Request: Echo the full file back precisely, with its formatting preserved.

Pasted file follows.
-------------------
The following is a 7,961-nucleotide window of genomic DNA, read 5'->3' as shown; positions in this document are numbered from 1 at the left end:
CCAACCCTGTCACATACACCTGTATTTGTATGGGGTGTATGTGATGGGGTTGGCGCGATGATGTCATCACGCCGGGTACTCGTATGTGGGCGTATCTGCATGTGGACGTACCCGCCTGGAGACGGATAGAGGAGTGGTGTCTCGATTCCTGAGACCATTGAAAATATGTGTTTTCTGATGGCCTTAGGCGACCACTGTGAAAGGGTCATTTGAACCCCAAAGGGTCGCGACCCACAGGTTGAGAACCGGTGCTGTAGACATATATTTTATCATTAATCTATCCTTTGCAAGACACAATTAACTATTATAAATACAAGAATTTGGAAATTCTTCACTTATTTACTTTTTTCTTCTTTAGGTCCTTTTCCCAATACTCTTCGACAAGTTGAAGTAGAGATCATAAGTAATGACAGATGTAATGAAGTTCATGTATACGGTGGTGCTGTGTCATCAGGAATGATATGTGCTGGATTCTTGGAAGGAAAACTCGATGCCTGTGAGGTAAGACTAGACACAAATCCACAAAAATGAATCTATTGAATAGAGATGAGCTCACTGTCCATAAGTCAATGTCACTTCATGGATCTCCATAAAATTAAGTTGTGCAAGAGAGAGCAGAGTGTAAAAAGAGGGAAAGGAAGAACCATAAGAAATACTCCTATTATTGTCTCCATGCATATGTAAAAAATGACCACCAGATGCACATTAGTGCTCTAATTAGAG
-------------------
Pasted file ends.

The following is a 7,961-nucleotide window of genomic DNA, read 5'->3' as shown; positions in this document are numbered from 1 at the left end:
CCAACCCTGTCACATACACCTGTATTTGTATGGGGTGTATGTGATGGGGTTGGCGCGATGATGTCATCACGCCGGGTACTCGTATGTGGGCGTATCTGCATGTGGACGTACCCGCCTGGAGACGGATAGAGGAGTGGTGTCTCGATTCCTGAGACCATTGAAAATATGTGTTTTCTGATGGCCTTAGGCGACCACTGTGAAAGGGTCATTTGAACCCCAAAGGGTCGCGACCCACAGGTTGAGAACCGGTGCTGTAGACATATATTTTATCATTAATCTATCCTTTGCAAGACACAATTAACTATTATAAATACAAGAATTTGGAAATTCTTCACTTATTTACTTTTTTCTTCTTTAGGTCCTTTTCCCAATACTCTTCGACAAGTTGAAGTAGAGATCATAAGTAATGACAGATGTAATGAAGTTCATGTATACGGTGGTGCTGTGTCATCAGGAATGATATGTGCTGGATTCTTGGAAGGAAAACTCGATGCCTGTGAGGTAAGACTAGACACAAATCCACAAAAATGAATCTATTGAATAGAGATGAGCTCACTGTCCATAAGTCAATGTCACTTCATGGATCTCCATAAAATTAAGTTGTGCAAGAGAGAGCAGAGTGTAAAAAGAGGGAAAGGAAGAACCATAAGAAATACTCCTATTATTGTCTCCATGCATATGTAAAAAATGACCACCAGATGCACATTAGTGCTCTAATTAGAG